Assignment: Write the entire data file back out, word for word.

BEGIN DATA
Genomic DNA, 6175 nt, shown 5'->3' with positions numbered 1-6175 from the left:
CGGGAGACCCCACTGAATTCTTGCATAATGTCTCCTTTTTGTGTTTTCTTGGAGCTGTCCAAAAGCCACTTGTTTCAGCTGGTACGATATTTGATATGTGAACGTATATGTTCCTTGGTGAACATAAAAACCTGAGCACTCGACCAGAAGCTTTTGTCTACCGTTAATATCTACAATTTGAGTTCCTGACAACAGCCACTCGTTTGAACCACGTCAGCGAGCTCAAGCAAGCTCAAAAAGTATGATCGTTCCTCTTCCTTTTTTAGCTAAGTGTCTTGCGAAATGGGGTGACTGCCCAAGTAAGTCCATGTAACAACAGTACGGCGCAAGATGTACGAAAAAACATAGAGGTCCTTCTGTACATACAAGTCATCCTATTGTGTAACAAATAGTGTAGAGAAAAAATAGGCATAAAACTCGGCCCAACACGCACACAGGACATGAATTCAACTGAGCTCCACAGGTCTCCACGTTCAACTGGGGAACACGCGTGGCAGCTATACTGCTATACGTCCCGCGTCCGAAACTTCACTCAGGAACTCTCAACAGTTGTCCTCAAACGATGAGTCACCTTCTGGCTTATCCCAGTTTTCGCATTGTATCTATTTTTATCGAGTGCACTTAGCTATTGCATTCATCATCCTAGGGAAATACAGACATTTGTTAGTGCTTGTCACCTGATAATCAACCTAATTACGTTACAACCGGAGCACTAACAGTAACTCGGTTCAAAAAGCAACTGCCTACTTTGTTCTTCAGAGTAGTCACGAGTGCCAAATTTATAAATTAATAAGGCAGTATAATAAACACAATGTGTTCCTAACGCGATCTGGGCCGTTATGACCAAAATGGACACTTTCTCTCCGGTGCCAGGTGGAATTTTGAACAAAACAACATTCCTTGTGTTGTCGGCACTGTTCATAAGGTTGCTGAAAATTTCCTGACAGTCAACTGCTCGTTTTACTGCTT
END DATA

Genomic DNA, 6175 nt, shown 5'->3' with positions numbered 1-6175 from the left:
CGGGAGACCCCACTGAATTCTTGCATAATGTCTCCTTTTTGTGTTTTCTTGGAGCTGTCCAAAAGCCACTTGTTTCAGCTGGTACGATATTTGATATGTGAACGTATATGTTCCTTGGTGAACATAAAAACCTGAGCACTCGACCAGAAGCTTTTGTCTACCGTTAATATCTACAATTTGAGTTCCTGACAACAGCCACTCGTTTGAACCACGTCAGCGAGCTCAAGCAAGCTCAAAAAGTATGATCGTTCCTCTTCCTTTTTTAGCTAAGTGTCTTGCGAAATGGGGTGACTGCCCAAGTAAGTCCATGTAACAACAGTACGGCGCAAGATGTACGAAAAAACATAGAGGTCCTTCTGTACATACAAGTCATCCTATTGTGTAACAAATAGTGTAGAGAAAAAATAGGCATAAAACTCGGCCCAACACGCACACAGGACATGAATTCAACTGAGCTCCACAGGTCTCCACGTTCAACTGGGGAACACGCGTGGCAGCTATACTGCTATACGTCCCGCGTCCGAAACTTCACTCAGGAACTCTCAACAGTTGTCCTCAAACGATGAGTCACCTTCTGGCTTATCCCAGTTTTCGCATTGTATCTATTTTTATCGAGTGCACTTAGCTATTGCATTCATCATCCTAGGGAAATACAGACATTTGTTAGTGCTTGTCACCTGATAATCAACCTAATTACGTTACAACCGGAGCACTAACAGTAACTCGGTTCAAAAAGCAACTGCCTACTTTGTTCTTCAGAGTAGTCACGAGTGCCAAATTTATAAATTAATAAGGCAGTATAATAAACACAATGTGTTCCTAACGCGATCTGGGCCGTTATGACCAAAATGGACACTTTCTCTCCGGTGCCAGGTGGAATTTTGAACAAAACAACATTCCTTGTGTTGTCGGCACTGTTCATAAGGTTGCTGAAAATTTCCTGACAGTCAACTGCTCGTTTTACTGCTT